Then you get things like Nv "helping" with Square's Final Fantasy benchmark where a bunch of crap is running that should not be, so Nv is able to use "shit on the card that serves no other purpose" to handle all that crap while the rest of the hardware/software runs the actual game, the Radeons are "forced" to run the "shit" they were not/cannot be built to "understand" and so robs of a bunch of performance AND increases power use.

    AMD/ATI has//done Raytracing just as long if not longer than Nvidia...mainly because they are "older" and seem to be a "trailblazer" where Nv for the most part (to my mind) tend to be the ones who burst into the party to show off their 1/2 assed redneck way of doing something somebody else is doing/will be doing, convincing everyone that everything else is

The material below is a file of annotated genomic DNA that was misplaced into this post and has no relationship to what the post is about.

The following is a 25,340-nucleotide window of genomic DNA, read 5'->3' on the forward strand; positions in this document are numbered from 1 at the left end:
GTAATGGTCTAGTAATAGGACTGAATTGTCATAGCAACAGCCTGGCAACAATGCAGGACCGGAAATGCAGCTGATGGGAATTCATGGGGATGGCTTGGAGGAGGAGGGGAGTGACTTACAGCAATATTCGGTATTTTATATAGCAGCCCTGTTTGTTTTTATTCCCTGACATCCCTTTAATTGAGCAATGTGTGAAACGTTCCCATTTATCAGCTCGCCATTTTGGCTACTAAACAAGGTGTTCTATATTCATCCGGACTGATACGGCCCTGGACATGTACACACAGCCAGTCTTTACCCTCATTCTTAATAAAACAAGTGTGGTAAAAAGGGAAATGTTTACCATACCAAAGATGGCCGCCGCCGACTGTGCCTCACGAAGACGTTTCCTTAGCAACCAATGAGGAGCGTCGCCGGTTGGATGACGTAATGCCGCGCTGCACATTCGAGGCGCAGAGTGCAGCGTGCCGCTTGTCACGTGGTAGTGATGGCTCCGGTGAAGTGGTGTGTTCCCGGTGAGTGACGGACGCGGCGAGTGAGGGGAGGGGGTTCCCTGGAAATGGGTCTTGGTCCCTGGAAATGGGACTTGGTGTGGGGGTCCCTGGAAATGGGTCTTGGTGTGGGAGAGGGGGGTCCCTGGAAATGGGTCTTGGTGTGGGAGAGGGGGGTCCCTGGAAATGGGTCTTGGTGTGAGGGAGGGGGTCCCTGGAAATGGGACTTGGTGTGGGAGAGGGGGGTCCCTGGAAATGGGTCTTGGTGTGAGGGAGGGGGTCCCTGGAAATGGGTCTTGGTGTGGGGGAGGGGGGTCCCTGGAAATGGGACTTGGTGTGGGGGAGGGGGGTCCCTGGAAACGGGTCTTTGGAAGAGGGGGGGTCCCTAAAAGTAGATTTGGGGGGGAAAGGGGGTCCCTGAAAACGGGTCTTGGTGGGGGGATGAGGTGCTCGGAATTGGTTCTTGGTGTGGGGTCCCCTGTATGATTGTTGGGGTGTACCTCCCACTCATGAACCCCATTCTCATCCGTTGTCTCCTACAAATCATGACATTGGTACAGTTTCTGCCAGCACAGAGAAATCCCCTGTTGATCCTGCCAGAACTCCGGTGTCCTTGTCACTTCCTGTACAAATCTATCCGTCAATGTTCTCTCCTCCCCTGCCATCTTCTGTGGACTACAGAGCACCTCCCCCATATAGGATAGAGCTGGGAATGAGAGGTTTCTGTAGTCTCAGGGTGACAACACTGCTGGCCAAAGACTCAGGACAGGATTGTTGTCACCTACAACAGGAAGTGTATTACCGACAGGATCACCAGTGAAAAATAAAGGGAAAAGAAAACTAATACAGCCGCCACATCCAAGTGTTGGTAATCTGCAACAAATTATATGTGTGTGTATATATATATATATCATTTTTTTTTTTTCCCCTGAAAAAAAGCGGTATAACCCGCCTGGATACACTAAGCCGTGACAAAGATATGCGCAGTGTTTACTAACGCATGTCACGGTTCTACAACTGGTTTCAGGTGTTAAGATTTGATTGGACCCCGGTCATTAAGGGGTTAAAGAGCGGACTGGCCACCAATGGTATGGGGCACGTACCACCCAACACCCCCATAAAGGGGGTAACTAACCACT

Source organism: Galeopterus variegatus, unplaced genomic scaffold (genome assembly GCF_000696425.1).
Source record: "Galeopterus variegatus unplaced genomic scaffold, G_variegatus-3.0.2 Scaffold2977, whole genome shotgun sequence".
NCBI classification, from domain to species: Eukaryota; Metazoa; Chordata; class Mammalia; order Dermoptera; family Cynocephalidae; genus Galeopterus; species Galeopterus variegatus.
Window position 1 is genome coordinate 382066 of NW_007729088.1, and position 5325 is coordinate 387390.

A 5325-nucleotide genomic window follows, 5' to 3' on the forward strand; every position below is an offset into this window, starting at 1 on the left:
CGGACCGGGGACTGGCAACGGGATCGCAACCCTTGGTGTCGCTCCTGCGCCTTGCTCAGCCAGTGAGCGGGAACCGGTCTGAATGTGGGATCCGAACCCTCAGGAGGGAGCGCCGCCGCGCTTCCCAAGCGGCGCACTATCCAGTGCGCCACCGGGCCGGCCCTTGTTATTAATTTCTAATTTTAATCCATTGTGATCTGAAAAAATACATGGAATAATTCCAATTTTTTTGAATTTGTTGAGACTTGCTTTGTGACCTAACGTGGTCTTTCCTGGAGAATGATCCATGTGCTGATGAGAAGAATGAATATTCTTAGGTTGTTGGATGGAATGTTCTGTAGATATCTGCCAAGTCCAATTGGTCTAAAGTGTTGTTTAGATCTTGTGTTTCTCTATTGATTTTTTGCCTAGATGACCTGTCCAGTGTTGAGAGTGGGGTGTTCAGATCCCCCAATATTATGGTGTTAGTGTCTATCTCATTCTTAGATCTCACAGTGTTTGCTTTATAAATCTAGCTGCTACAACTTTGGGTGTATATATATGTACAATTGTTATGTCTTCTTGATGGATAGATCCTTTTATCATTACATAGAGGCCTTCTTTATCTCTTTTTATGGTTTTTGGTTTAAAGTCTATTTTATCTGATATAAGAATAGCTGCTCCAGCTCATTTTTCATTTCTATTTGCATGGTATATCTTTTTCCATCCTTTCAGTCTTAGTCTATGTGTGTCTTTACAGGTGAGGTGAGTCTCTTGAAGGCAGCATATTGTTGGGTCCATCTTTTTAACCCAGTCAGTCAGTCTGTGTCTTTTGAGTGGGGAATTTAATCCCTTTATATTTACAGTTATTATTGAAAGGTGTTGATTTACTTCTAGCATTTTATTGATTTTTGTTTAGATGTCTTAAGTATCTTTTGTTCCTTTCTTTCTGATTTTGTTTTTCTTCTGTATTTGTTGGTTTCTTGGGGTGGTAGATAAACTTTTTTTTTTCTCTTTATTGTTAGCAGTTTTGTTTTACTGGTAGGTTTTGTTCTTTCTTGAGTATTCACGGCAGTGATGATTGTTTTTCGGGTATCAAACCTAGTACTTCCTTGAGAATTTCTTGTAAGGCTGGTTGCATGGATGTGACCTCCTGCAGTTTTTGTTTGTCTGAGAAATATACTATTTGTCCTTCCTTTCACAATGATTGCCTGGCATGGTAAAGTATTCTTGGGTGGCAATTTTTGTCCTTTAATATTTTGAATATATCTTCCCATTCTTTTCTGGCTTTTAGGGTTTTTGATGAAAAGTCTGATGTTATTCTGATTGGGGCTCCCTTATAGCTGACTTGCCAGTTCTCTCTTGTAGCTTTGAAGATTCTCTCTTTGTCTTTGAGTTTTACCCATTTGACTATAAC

:not that impressive: (even when their product is more or less EXACTLY that performance level just the same A and/or B the other is actually once again overbuilt instead of built "just enough" (higher grade capacitors, Vreg design, drop speed of certain things to promote extra long service life...

    anyways.....

    LOL......

    Raytrace is not "new" however is very "expensive" to use the feature, Nv way of doing it is of course :cheating: just like they do with Tessellation, or that stupid FF benchmark, that is, they only comput X of the image as raytrace the rest of rasterize to keep performance up and hopefully at the same time power/compute cost as low as possible even though the final image is much "richer"